• Pathetic Response from the White House  "The Obama administration's response to the WikiLeaks fiasco is going from inadequate to farcical," declares Commentary's Max Boot. "Prosecutors have had months to prepare a case against Julian Assange for the harm he is doing to U.S. national security by posting online stolen military and diplomatic documents." Though he admits "there are a lot of problems with potential prosecution under the Espionage Act or other statutes," he wonders why, "if those barriers are insuperable" the administration hasn't "proposed legislation to Congress that would allow the prosecution of cyber-vandals like Assange." His bottom line:
Given the diplomatic damage that WikiLeaks continues to cause, the administration's inaction so far signals a dangerous ineffectuality that will come back to haunt the U.S. We can't rely on the Swedish courts to lock up Assange for rape--not when the apparent facts of the case appear to be as bizarre as they are.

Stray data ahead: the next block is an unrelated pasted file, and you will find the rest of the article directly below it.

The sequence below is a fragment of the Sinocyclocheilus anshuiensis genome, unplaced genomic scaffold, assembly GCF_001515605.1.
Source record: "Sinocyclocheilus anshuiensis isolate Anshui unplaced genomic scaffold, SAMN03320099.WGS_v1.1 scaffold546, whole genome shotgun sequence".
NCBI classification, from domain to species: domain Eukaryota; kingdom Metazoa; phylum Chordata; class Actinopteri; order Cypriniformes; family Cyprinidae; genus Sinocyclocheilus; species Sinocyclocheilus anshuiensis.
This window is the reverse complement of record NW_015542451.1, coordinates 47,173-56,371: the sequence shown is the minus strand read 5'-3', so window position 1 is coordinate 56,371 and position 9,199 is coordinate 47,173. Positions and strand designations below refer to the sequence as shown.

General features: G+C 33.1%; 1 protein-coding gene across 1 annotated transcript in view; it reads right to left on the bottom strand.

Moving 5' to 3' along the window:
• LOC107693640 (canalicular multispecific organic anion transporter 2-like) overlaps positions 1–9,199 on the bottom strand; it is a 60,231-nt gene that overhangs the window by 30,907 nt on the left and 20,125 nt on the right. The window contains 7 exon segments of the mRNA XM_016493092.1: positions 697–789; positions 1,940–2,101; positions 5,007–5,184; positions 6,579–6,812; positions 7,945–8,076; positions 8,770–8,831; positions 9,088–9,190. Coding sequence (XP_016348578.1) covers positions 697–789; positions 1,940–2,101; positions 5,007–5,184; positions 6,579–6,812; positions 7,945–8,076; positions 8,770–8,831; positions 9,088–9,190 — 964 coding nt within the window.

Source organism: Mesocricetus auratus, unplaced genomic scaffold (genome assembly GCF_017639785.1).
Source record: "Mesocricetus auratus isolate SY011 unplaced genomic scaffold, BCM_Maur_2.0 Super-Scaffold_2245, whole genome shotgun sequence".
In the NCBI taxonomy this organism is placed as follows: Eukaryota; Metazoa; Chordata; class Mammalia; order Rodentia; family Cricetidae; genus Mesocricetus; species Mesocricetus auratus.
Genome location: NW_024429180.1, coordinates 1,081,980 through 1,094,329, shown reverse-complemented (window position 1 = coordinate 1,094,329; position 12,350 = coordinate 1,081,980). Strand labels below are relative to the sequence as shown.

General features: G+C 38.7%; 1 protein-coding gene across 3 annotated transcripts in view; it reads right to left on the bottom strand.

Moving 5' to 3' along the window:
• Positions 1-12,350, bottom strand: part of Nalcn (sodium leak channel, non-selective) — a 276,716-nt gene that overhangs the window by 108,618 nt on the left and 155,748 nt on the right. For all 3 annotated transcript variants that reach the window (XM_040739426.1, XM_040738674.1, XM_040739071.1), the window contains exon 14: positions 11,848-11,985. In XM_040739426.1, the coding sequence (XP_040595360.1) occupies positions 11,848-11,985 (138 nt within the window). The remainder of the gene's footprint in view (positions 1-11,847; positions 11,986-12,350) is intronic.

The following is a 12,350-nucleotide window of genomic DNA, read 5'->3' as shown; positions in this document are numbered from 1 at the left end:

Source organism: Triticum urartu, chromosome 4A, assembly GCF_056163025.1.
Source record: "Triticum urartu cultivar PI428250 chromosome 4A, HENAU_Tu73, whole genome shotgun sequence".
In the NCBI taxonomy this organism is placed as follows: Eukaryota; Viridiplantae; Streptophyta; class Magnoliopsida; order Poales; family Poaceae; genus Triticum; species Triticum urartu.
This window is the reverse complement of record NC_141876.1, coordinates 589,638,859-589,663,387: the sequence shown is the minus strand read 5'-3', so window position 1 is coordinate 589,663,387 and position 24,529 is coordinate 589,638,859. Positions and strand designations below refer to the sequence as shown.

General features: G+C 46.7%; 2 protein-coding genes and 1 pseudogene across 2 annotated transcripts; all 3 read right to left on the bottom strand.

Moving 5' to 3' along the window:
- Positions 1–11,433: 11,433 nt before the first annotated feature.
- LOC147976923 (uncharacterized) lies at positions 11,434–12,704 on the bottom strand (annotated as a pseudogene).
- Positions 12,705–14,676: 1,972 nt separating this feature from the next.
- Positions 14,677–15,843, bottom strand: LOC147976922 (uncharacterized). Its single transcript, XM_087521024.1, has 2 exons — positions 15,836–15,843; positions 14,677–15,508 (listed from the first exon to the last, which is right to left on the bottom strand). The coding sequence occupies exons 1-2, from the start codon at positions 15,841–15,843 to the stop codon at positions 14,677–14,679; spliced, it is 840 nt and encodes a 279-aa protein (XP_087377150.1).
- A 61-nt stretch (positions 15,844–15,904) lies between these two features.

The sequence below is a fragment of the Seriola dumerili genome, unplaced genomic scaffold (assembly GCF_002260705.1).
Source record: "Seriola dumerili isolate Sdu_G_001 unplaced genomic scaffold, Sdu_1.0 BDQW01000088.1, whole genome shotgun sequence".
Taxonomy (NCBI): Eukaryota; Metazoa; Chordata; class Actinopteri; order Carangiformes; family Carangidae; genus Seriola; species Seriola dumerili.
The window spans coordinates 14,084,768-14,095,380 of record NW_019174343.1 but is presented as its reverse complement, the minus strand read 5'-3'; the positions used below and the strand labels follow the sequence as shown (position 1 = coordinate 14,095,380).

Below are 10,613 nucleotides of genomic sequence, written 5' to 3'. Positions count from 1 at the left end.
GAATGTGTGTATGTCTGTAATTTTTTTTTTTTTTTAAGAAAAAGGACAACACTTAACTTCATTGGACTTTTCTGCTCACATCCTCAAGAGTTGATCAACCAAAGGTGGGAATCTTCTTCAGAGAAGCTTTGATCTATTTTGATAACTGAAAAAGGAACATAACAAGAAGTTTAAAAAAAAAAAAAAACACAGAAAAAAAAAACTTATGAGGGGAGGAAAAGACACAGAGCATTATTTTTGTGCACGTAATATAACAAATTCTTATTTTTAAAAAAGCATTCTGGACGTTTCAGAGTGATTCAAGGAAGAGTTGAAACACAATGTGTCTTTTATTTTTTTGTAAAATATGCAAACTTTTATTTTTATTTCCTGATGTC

• WikiLeaks Hasn't Broken the Law, Matthew Ingram argues at GigaOM. Visa, MasterCard, and PayPal "have said they have legal concerns about dealing with WikiLeaks--but is there any real justification for this? Not really." They say users would be violating their terms of service--which disallow helping others engage in illegal activity--to contribute to WikiLeaks, but they allow payments to porno sites. "Needless to say, the phrasing of those rules casts a pretty wide net," he admits, but "all the organization has done is to publish classified documents that originally belonged to the U.S. government--something that may be uncomfortable and embarrassing, but is not obviously illegal (even the Justice Department doesn't seem too sure about whether WikiLeaks is guilty of anything)." Interestingly, "Facebook released a statement saying that it has no issue with WikiLeaks."